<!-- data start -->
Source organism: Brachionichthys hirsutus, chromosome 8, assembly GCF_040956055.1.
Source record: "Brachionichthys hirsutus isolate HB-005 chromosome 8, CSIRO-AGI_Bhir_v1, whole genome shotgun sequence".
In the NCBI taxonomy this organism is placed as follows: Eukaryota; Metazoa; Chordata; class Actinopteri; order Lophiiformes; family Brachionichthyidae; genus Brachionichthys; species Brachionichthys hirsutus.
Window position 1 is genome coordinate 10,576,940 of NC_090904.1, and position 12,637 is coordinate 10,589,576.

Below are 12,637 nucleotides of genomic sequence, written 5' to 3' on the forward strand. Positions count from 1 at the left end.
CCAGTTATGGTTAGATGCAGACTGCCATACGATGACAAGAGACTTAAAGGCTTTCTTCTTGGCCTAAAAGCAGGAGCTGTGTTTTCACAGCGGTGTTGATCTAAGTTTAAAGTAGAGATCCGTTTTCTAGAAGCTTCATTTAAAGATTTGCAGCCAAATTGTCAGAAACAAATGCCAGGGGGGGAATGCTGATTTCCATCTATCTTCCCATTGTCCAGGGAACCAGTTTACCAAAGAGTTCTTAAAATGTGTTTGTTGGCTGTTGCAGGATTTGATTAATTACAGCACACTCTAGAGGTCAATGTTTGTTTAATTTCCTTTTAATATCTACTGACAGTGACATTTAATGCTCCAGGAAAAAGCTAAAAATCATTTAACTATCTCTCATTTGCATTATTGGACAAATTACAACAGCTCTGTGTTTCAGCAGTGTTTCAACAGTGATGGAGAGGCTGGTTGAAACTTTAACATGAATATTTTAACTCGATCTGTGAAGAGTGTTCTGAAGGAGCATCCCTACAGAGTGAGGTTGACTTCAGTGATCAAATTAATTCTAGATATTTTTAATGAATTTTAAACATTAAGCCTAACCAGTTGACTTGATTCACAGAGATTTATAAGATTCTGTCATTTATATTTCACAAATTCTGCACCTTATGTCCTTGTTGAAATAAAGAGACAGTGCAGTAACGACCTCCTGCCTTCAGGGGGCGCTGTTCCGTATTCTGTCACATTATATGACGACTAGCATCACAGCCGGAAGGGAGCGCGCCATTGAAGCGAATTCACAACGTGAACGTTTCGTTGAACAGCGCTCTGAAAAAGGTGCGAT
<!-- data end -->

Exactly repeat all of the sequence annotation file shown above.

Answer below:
Source organism: Brachionichthys hirsutus, chromosome 8, assembly GCF_040956055.1.
Source record: "Brachionichthys hirsutus isolate HB-005 chromosome 8, CSIRO-AGI_Bhir_v1, whole genome shotgun sequence".
In the NCBI taxonomy this organism is placed as follows: Eukaryota; Metazoa; Chordata; class Actinopteri; order Lophiiformes; family Brachionichthyidae; genus Brachionichthys; species Brachionichthys hirsutus.
Window position 1 is genome coordinate 10,576,940 of NC_090904.1, and position 12,637 is coordinate 10,589,576.

Below are 12,637 nucleotides of genomic sequence, written 5' to 3' on the forward strand. Positions count from 1 at the left end.
CCAGTTATGGTTAGATGCAGACTGCCATACGATGACAAGAGACTTAAAGGCTTTCTTCTTGGCCTAAAAGCAGGAGCTGTGTTTTCACAGCGGTGTTGATCTAAGTTTAAAGTAGAGATCCGTTTTCTAGAAGCTTCATTTAAAGATTTGCAGCCAAATTGTCAGAAACAAATGCCAGGGGGGGAATGCTGATTTCCATCTATCTTCCCATTGTCCAGGGAACCAGTTTACCAAAGAGTTCTTAAAATGTGTTTGTTGGCTGTTGCAGGATTTGATTAATTACAGCACACTCTAGAGGTCAATGTTTGTTTAATTTCCTTTTAATATCTACTGACAGTGACATTTAATGCTCCAGGAAAAAGCTAAAAATCATTTAACTATCTCTCATTTGCATTATTGGACAAATTACAACAGCTCTGTGTTTCAGCAGTGTTTCAACAGTGATGGAGAGGCTGGTTGAAACTTTAACATGAATATTTTAACTCGATCTGTGAAGAGTGTTCTGAAGGAGCATCCCTACAGAGTGAGGTTGACTTCAGTGATCAAATTAATTCTAGATATTTTTAATGAATTTTAAACATTAAGCCTAACCAGTTGACTTGATTCACAGAGATTTATAAGATTCTGTCATTTATATTTCACAAATTCTGCACCTTATGTCCTTGTTGAAATAAAGAGACAGTGCAGTAACGACCTCCTGCCTTCAGGGGGCGCTGTTCCGTATTCTGTCACATTATATGACGACTAGCATCACAGCCGGAAGGGAGCGCGCCATTGAAGCGAATTCACAACGTGAACGTTTCGTTGAACAGCGCTCTGAAAAAGGTGCGAT